Longest Burmese Python Found in Florida

A Florida man recently found an 18.8-foot-long (5.7-meter-long) Burmese python—the longest ever found in the state. That’s exactly a foot longer than the former record-holder, caught in August 2012, which measured 17.7 feet (5.4 meters).

But what Jason Leon, 23, did next may also break the record for questionable snake behavior—he decided to tussle with it, despite the fact that such constrictors are basically nature’s professional wrestlers.

Jason Leon holds the record-breaking snake (left), which University of Florida scientists measured at 18.8 feet long (right). Photograph by Reuters/Florida Fish and Wildlife Conservation Commission

According to the Miami CBS station, Leon spotted the snake while driving late at night in a rural area of Miami-Dade County.

“Leon stopped his car, grabbed the snake behind its head and started dragging it out of the brush. When the snake began to wrap itself around his leg, he called for assistance from others and then used a knife to kill the snake,” CBS reported.

Leon, who reportedly has experience handling snakes, emerged unscathed.

Florida Invaders

For his act of disentanglement Leon is receiving props from the Florida Fish and Wildlife Conservation Commission (FWC) for removing the lengthy reptile from Florida’s wilderness, where pythons are a serious problem.

Originally from India and East Asia, the pythons are considered an invasive species in Florida. Burmese pythons are one of nine species of constrictor snakes, numbering about a million individuals, that have been imported into the United States over the past three decades, according to the U.S. Fish and Wildlife Service.

Many of these animals, which can grow to a length of 20 feet (6 meters), have either escaped or been released into the wild, and are especially fond of the Everglades. (See Everglades pictures.)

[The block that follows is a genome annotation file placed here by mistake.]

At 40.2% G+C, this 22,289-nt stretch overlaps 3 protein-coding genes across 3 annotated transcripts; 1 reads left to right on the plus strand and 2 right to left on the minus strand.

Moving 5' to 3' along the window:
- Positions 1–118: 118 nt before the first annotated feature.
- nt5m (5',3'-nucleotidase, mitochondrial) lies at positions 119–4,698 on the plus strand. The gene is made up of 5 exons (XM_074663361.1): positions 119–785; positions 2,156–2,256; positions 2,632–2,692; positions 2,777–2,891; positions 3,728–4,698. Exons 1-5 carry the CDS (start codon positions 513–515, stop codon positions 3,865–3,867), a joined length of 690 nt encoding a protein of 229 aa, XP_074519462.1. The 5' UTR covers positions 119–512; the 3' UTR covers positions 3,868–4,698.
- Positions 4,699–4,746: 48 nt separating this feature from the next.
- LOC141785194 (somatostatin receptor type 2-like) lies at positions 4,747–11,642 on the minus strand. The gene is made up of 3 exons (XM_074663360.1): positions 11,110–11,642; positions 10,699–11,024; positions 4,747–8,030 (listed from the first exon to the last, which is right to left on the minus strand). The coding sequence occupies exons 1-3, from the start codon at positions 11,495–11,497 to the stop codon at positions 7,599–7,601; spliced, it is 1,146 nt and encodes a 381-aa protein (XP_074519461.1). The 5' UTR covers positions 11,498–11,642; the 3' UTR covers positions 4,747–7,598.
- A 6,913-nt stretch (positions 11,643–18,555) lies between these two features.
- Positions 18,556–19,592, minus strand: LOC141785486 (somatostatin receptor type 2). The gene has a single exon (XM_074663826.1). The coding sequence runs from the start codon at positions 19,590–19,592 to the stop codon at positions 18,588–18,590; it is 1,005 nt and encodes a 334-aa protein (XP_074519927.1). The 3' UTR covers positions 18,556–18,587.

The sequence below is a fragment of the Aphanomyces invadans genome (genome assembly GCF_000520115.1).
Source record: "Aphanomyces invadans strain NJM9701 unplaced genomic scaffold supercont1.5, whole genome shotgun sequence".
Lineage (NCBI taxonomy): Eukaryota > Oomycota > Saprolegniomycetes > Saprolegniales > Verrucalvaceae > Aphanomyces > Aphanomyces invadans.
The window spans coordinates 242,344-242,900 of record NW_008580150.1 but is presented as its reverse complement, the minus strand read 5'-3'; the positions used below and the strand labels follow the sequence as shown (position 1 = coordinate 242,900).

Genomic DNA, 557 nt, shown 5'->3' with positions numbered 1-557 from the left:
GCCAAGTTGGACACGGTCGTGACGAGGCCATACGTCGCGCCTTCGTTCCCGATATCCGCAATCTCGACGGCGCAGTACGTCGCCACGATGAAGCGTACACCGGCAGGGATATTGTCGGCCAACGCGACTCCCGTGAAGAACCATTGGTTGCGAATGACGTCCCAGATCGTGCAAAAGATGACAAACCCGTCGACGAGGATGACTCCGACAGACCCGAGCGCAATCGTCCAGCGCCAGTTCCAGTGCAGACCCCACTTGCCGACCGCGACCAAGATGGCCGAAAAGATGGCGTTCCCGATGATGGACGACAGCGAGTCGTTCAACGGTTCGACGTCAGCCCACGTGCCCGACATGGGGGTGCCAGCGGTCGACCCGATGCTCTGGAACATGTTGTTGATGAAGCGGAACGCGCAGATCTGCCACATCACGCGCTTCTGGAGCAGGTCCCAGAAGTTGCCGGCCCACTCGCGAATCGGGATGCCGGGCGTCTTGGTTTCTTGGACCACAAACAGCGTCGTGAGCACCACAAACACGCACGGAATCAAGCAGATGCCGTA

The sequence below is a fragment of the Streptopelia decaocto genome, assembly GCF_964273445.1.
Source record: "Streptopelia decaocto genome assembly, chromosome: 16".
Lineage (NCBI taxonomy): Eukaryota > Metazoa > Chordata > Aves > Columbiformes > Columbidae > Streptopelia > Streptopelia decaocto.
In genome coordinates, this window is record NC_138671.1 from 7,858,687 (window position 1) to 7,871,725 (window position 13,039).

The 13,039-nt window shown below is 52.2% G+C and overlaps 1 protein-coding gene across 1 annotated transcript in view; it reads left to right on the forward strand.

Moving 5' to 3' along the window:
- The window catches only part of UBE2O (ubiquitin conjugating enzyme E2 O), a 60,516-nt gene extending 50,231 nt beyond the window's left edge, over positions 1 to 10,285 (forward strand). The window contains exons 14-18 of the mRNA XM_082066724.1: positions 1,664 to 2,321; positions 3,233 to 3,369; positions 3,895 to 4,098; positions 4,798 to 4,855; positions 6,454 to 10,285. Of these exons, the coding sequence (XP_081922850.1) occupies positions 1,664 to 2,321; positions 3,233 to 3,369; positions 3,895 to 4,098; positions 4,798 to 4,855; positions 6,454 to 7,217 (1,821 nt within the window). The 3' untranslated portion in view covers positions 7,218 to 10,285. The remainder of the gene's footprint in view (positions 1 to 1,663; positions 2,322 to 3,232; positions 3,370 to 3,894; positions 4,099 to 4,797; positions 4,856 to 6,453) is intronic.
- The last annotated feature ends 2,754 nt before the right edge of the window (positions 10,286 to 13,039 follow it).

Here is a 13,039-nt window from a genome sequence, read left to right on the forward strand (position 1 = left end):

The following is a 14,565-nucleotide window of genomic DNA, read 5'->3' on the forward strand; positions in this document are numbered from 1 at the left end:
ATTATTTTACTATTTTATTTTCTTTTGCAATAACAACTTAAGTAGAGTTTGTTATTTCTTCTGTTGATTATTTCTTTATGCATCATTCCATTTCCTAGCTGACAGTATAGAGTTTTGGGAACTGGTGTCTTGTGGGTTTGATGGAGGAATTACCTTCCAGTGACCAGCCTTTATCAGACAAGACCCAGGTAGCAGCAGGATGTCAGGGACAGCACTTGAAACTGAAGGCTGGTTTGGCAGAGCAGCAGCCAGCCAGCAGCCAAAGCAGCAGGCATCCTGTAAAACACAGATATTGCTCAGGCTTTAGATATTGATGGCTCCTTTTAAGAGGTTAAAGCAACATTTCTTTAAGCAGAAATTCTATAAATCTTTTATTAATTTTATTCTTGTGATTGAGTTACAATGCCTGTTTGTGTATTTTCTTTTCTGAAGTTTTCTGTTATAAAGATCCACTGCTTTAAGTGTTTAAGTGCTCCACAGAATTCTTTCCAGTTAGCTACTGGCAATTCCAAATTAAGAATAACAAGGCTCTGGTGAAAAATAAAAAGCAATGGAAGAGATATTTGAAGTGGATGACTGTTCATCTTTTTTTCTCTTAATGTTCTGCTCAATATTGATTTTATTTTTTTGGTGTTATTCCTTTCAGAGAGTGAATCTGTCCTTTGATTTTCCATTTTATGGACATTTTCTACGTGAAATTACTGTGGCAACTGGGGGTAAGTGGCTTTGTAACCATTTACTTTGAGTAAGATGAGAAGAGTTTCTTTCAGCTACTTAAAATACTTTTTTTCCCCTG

Though they’re preyed upon by other species while small, when the snakes reach full size they have no natural predators and can wreak havoc on native ecosystems.

Burmese pythons “can eat anything from small mammals, other reptiles, and birds. It kind of runs the gamut,” said FWC spokesperson Carli Segelson. (Related: Pythons Eating Through Everglades Mammals at ‘Astonishing’ Rate?”)

She added that along with consuming native animals, “they also can outcompete native wildlife for food sources.”

Putting the Squeeze on Pythons

The invading serpents are such a big problem that the FWC has organized a yearly snake-catching marathon called the Python Challenge, which encourages participants to round up the creatures for cash prizes.

This year’s Python Challenge netted 68 snakes in Florida, and Segelson said the program will help determine what the snakes are eating, as well as “how an incentive-based program [can] help cut down on the population.” (“Opinion: Florida’s Great Snake Hunt Is a Cheap Stunt.”)

Which would certainly be good news for Florida’s unique native wildlife. “The Everglades ecosystem is a really important habitat for a variety of animals,” said Segelson. “There’s nothing like it in the rest of the country.” (See a picture of a python that exploded while eating an alligator.)